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  1. #61
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    Quote Originally Posted by Craig_Hall
    I'm no great researcher, but if chessgames.com is a credible source (and I can't see why it wouldn't be), then that wiki page isn't very accurate. For example, a simple search for Tartakower at chessgames.com reveals that he played Bob Wade at Hastings in 1953, so Wade should be a 3, not a 4. If Barden and Wade are 3s, then one suspects that most of the leading British players are 4s, despite some being listed as 5s. Fairhurst is a 3 who moved to NZ (played Mieses), and he played a bit in the 1970s.

    Looking just at Tony's games listed on chessgames.com, he's a 5 many times over (e.g. Bill Forster played Bob Wade in Queenstown). Trying to find a 3 with some sort of NZ connection that's useful isn't going so well, sadly.

    On a side note, if chessgames.com is to be believed, Rubinstein, Spielmann and Nimzovich all played Mortimer, contrary to the Wiki which has them as 3s.
    Okay, the wikipedia page is far worse than I thought, I was wrong, sorry.
    Scott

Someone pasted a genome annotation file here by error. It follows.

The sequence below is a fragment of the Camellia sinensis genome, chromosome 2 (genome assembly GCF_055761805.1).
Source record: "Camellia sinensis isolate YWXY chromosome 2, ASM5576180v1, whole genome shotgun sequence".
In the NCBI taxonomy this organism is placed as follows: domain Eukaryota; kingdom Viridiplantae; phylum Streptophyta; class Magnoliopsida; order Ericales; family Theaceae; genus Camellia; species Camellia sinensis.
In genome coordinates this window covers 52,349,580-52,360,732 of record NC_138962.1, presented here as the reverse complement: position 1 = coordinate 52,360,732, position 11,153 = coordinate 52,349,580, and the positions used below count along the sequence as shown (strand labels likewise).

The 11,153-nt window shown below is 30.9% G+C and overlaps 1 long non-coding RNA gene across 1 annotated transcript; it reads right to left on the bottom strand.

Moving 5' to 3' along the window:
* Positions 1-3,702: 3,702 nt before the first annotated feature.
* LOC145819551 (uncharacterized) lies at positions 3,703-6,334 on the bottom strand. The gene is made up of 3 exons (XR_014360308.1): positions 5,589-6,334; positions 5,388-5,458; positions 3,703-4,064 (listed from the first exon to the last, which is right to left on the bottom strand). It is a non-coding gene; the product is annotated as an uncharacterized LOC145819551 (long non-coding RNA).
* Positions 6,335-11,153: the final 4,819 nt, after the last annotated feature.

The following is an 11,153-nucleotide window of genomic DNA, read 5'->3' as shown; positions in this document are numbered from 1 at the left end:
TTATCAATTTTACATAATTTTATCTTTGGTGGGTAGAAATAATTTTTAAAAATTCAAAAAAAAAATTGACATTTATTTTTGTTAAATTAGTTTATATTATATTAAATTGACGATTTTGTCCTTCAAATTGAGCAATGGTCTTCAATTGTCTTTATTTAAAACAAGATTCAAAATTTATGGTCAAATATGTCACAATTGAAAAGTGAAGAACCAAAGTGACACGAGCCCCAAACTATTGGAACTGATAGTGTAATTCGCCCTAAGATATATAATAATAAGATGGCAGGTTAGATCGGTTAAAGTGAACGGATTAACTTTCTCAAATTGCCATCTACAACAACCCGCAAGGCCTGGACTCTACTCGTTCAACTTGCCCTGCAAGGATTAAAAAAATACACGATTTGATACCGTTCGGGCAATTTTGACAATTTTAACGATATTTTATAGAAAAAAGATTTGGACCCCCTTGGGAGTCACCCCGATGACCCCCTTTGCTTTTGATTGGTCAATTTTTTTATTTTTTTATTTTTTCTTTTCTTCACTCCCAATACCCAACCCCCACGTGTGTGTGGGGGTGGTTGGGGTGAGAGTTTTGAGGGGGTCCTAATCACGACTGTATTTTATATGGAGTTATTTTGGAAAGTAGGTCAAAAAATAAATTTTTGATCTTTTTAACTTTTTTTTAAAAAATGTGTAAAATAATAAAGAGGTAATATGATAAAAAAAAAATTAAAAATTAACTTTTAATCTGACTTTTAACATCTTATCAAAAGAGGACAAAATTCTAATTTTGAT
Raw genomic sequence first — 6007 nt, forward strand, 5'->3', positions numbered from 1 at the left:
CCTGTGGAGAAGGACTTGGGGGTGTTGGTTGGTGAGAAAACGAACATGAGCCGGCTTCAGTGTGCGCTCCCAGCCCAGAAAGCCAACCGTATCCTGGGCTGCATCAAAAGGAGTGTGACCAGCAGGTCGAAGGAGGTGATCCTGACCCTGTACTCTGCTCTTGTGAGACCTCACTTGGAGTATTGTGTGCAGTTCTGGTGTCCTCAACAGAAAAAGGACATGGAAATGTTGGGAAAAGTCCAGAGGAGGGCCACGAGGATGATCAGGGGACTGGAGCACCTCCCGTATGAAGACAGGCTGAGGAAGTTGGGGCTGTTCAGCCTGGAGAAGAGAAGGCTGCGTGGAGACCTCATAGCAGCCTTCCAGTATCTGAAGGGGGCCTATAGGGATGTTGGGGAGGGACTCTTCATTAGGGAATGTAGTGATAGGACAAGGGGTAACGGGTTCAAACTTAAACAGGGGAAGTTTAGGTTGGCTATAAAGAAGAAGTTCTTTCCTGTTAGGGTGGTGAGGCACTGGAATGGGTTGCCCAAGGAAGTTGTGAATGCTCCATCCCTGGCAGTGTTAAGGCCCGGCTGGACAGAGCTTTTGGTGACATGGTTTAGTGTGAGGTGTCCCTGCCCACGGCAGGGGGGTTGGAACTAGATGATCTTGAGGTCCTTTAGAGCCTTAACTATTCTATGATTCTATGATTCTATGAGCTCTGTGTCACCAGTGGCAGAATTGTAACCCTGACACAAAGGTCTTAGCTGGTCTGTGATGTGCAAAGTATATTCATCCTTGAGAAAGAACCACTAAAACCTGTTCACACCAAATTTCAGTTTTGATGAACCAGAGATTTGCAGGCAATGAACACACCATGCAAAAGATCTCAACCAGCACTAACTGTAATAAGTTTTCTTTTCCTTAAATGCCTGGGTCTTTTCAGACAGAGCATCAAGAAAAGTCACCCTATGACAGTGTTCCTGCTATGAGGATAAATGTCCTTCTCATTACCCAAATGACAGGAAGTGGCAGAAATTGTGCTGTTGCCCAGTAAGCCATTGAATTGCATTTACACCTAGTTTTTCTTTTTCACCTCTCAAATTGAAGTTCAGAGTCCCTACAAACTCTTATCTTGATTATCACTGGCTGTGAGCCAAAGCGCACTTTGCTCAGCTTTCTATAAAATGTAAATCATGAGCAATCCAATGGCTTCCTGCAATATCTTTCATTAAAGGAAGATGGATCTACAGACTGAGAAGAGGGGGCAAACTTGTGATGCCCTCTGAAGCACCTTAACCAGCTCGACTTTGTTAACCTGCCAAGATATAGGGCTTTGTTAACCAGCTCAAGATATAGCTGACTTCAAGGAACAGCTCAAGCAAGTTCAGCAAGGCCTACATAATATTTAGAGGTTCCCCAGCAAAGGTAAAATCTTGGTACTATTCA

2. #62
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    In addition to Spielmann, Rubinstein and Nimzowitsch, as Craig pointed out, Frank Marshall and Oldrich Duras also played James Mortimer so are also 2 not 3 as listed in the wikipedia page. Found 38 other opponents of Mortimer in chessgames.com

  3. #63
    Monster of the deep Kevin Bonham's Avatar
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    Quote Originally Posted by Craig_Hall
    I'm no great researcher, but if chessgames.com is a credible source (and I can't see why it wouldn't be), then that wiki page isn't very accurate.
    I think there's an inertia on Wikipedia that sometimes a lot of people know a page is wrong but no-one can be bothered editing it to a comprehensive enough standard to avoid having their work reverted. Especially not in a case where everyone can see it's wrong; it's easy to assume somebody else will do it. It seems sometimes it's easier to publish an article fixing the errors on some external blog then link to that.

  4. #64
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    From reading more about it, it seems it also depends on whether or not Mortimer is a legitimate 1 or not. He was very friendly with Morphy, and undoubtedly they played a fair amount of skittles over the years, but there are no records of any games, so no absolute proof in that sense. I also think the wiki has been updated based on a newer article on the subject, but the 2+ categories weren't updated at the same time.

  5. #65
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    Quote Originally Posted by Craig_Hall
    From reading more about it, it seems it also depends on whether or not Mortimer is a legitimate 1 or not. He was very friendly with Morphy, and undoubtedly they played a fair amount of skittles over the years, but there are no records of any games, so no absolute proof in that sense. I also think the wiki has been updated based on a newer article on the subject, but the 2+ categories weren't updated at the same time.